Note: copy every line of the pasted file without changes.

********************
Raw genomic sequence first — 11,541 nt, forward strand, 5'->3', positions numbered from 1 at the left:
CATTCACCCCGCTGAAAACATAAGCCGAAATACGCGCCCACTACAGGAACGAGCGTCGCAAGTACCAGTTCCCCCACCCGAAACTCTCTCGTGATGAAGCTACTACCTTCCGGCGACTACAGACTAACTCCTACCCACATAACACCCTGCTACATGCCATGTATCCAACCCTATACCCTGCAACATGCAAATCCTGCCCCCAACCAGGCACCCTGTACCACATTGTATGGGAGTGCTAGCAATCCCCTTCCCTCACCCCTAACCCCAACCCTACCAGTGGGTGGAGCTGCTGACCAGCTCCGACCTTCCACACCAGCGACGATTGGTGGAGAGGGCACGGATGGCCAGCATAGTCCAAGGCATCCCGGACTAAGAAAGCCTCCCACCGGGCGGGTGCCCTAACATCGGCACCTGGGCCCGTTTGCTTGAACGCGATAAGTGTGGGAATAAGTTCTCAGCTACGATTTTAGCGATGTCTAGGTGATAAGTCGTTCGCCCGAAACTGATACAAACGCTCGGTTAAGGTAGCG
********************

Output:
Raw genomic sequence first — 11,541 nt, forward strand, 5'->3', positions numbered from 1 at the left:
CATTCACCCCGCTGAAAACATAAGCCGAAATACGCGCCCACTACAGGAACGAGCGTCGCAAGTACCAGTTCCCCCACCCGAAACTCTCTCGTGATGAAGCTACTACCTTCCGGCGACTACAGACTAACTCCTACCCACATAACACCCTGCTACATGCCATGTATCCAACCCTATACCCTGCAACATGCAAATCCTGCCCCCAACCAGGCACCCTGTACCACATTGTATGGGAGTGCTAGCAATCCCCTTCCCTCACCCCTAACCCCAACCCTACCAGTGGGTGGAGCTGCTGACCAGCTCCGACCTTCCACACCAGCGACGATTGGTGGAGAGGGCACGGATGGCCAGCATAGTCCAAGGCATCCCGGACTAAGAAAGCCTCCCACCGGGCGGGTGCCCTAACATCGGCACCTGGGCCCGTTTGCTTGAACGCGATAAGTGTGGGAATAAGTTCTCAGCTACGATTTTAGCGATGTCTAGGTGATAAGTCGTTCGCCCGAAACTGATACAAACGCTCGGTTAAGGTAGCG